- Teaching Ideas for Online Class Sessions
- What Students Wish That Professors Understood
- OER Overview
- Hybrid Course Planning 101
- Checking student understanding with Plickers
- Multimodal assignments
- Contextualizing “Fake News”
- Engaging with Sources in the Era of Fake News: Faculty Resource Guide
- Students in Hybrid Sections Outperform those in Traditional Face-to-Face Classes on a Common Final
- Excel Online: Results from Fall 2016
- OER Resources
- Discussion Resources on other CUNY campuses
- Listening, Improv, & Fostering Digital Literacy: Discussion in the Post-Election Classroom
- How do I promote inclusivity? How do I promote bipartisanship?
- Academic Freedom
- Challenging Discussions – Ideas for different activities, lessons, and readings
- Getting the Discussion Started
- Preparing for Challenging Discussions
- Challenging Classroom Discussions
- “What do we do now?”: Teaching after the Election
- Student Survey Results of the Online Excel Learning Module, Spring 2016
- The Need for Common Finals in Core Courses: Evidence from Principles of Microeconomics
- Mapping Data Through Network Analysis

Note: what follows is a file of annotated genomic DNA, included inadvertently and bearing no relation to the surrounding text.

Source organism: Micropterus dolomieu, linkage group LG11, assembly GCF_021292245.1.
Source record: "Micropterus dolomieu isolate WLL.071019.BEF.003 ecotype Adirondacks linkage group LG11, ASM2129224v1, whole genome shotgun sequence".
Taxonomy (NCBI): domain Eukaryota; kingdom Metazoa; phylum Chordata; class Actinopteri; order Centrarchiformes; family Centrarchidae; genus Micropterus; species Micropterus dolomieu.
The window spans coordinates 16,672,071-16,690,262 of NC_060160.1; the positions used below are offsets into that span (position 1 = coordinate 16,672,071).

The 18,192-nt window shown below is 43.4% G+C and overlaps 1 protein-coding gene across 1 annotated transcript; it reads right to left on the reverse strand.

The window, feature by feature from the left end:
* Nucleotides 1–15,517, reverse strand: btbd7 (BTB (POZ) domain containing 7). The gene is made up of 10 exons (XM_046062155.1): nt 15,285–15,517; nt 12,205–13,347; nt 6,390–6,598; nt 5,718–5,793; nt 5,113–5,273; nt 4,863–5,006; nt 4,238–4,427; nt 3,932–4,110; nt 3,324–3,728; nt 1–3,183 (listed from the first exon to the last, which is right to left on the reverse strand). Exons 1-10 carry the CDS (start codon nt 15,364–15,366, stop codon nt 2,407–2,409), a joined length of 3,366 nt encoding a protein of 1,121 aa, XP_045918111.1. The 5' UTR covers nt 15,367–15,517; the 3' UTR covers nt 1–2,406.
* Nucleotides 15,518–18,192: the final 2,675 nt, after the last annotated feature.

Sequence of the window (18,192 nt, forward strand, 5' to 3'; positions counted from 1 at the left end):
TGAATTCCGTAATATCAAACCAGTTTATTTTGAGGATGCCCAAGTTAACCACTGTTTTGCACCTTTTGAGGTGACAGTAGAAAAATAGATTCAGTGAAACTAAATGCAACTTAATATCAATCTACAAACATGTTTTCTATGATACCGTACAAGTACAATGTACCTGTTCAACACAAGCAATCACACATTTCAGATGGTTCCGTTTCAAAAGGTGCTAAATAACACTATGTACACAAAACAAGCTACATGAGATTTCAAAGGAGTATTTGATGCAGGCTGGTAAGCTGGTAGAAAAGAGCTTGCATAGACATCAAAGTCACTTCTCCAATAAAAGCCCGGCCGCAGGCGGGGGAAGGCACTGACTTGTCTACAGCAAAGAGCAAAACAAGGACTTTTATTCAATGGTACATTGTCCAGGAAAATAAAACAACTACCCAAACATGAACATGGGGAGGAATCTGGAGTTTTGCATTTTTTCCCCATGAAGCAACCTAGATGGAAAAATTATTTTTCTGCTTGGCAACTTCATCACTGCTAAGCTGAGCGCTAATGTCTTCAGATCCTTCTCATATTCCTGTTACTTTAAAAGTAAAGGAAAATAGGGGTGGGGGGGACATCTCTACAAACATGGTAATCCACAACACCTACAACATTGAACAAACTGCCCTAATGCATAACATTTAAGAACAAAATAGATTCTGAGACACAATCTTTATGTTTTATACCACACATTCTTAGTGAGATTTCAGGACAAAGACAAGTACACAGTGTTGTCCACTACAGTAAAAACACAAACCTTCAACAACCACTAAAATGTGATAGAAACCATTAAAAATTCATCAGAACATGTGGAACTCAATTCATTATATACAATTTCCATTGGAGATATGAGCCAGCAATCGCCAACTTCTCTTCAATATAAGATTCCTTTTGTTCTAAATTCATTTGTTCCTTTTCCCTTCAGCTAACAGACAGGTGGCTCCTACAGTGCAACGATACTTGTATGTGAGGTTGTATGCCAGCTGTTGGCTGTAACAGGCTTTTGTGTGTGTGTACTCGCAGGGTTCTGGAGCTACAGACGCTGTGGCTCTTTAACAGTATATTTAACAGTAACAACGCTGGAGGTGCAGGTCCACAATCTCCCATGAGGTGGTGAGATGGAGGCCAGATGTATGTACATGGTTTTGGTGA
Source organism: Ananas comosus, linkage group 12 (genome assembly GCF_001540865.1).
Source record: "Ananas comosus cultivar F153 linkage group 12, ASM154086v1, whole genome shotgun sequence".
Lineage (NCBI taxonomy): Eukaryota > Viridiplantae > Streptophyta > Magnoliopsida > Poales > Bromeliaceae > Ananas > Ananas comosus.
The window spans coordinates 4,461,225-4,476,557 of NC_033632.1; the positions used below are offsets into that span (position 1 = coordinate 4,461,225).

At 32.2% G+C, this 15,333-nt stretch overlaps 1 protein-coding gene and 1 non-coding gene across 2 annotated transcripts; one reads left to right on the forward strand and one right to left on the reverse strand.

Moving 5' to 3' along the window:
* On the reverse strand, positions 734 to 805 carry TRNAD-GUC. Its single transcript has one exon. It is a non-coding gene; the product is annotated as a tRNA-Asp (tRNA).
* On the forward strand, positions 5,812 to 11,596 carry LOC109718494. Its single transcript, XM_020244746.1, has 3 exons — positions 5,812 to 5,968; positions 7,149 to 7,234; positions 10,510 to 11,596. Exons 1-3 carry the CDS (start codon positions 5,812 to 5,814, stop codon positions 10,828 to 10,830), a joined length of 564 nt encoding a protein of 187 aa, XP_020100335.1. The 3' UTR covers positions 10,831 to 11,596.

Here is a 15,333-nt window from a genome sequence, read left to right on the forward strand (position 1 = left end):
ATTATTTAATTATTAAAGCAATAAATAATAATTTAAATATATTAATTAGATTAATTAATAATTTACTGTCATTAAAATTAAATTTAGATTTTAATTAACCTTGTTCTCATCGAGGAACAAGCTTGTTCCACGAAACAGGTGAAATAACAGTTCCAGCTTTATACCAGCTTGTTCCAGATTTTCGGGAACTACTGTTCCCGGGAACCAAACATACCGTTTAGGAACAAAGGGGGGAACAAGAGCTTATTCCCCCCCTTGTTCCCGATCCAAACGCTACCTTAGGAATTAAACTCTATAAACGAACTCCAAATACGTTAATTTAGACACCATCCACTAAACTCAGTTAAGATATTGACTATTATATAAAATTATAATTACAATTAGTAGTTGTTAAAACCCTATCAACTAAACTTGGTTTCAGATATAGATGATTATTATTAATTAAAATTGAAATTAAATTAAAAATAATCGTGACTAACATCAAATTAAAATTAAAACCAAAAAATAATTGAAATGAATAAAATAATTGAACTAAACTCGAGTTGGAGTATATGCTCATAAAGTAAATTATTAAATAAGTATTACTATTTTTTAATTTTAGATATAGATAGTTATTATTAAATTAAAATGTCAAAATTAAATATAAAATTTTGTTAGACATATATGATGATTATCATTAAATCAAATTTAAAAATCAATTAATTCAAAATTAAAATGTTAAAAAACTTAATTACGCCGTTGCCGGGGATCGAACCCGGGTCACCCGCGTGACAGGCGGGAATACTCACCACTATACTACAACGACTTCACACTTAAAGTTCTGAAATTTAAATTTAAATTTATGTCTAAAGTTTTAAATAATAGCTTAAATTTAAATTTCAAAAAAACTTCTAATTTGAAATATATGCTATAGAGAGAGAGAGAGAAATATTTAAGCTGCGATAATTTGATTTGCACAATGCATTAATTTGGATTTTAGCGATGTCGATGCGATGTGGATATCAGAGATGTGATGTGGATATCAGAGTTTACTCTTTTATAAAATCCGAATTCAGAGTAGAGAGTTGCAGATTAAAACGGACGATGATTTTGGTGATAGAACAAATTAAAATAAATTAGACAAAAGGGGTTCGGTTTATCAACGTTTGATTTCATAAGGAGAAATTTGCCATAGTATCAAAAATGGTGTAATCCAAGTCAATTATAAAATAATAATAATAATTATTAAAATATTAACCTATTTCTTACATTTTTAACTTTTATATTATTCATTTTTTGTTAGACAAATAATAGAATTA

- CTL git workflow
- Creating Basic Heat Maps with Microsoft Excel
- Modeling Complex Scenarios with NetLogo
- Results from the Randomized Field Experiment in Economics 1001
- Comparing Student Performance in a Hybrid vs. Traditional Section of STA 2000
- Comparing Student Performance in a Hybrid vs. Traditional Format of MKT 3000
- Performance of the Excel Project in Spring 2014
- Course Design: To Get to the Beginning, Start at the End
- Framing the Challenges and Opportunities of Taking a Course Online
- Zicklin’s Experiment in Hybrid Learning
- Welcome to ZOLE-Zicklin’s Online Learning and Evaluation Initiative
- Introducing Excel into Zicklin School of Business Curriculum
- Taking Attendance When Technology is Present: Using Magnetic Swipe Readers
- Taking Attendance When Technology is Present: Using Optical Barcode Scanners
- Hybrid classes in Baruch College – interviews with faculty and students